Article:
After setting the wearable world alight, Google Glass looked as though it could be the next big mobile trend. However, production has since stopped, and the device was feared dead, until now.
Google has officially confirmed that it is putting in some hours to help create Google Glass 2.0, a follow up to the original wearable kit.
Google is starting fresh with this second version of Glass, bringing in a whole redesign of the device which should make it more marketable to the average person.
This also goes right down into the specs and features of the device, meaning that this rethink of Google Glass could be very different to the version we saw last year.
Also, the second Glass won’t be released in a beta format like the original either, meaning we should be getting a proper version of the hardware, rather than the ‘developer’ edition.
More good news coming out of Google is that Ivy Ross, the famous jewellery designer and Tony Fadell, of Apple and Nest fame are both involved in the development of Google Glass 2.0.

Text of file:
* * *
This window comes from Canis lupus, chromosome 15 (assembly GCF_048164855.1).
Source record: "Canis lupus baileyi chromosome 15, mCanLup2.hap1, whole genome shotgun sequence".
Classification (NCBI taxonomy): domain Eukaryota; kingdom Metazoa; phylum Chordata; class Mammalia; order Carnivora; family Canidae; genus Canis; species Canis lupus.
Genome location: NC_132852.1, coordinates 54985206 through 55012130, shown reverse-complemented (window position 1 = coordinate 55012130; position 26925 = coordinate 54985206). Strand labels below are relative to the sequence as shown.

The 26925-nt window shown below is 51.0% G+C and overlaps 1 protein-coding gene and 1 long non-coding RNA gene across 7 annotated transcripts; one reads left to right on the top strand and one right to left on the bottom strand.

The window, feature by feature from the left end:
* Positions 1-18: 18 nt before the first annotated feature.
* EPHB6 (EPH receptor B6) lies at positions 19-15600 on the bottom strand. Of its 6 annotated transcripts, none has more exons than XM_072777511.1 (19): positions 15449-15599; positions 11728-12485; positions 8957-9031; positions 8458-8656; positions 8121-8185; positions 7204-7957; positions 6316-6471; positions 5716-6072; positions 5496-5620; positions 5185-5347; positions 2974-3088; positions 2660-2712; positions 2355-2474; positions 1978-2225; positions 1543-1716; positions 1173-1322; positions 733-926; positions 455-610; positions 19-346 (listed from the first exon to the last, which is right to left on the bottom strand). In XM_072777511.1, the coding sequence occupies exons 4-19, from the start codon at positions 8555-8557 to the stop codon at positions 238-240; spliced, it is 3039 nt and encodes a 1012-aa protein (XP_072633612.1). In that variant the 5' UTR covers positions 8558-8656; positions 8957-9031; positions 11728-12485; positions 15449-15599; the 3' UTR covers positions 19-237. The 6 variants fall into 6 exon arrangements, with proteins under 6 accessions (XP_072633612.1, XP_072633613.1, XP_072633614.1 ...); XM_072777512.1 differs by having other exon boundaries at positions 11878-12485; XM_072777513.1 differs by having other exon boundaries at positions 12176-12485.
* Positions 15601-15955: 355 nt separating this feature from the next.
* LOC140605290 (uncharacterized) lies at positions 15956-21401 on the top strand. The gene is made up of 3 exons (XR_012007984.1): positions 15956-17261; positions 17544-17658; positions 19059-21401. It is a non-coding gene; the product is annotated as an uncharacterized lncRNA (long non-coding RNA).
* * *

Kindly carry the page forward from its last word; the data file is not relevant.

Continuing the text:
This not only means that the device itself should look the part, but also that it should be extremely well equipped for the consumer market when it is launched.
So, in simple terms, it should have the best features you can think of, without making you embarrassed to put it on when you’re out and about.
This was one of the major reasons behind the ‘failure’ of the first Google Glass, as people who wore it almost felt like they were open to criticism and constantly questioned about the device.
In fact, such was the furore around Glass, that many authorities and companies banned it within certain limits. For example, you weren’t allowed into some casinos with Glass on your head, even if you weren’t recording any video.
Google will likely to be educating people about Glass to ensure that bans on the device are fair, rather than based on a knee-jerk reaction to the device; however issues about driving with Glass will likely be argued quite widely.
This redesign of Glass is giving Google a real chance to rework and improve the device, so don’t expect it to hit the market anytime soon.
As it will be targeting the mainstream market for the first time, we can probably expect it to be coming around sometime next year. Some more optimistic predictions suggest a Christmas release, but we think that’s unlikely for now.
In terms of a price tag, we’re certainly hoping for a three figure sum rather than the £1000 price tag on the previous model.
Obviously it will be expensive, but if we could somehow squeeze it into our budgets (as opposed to being forced to take out a loan) that would be great.
Written by Luke Hatfield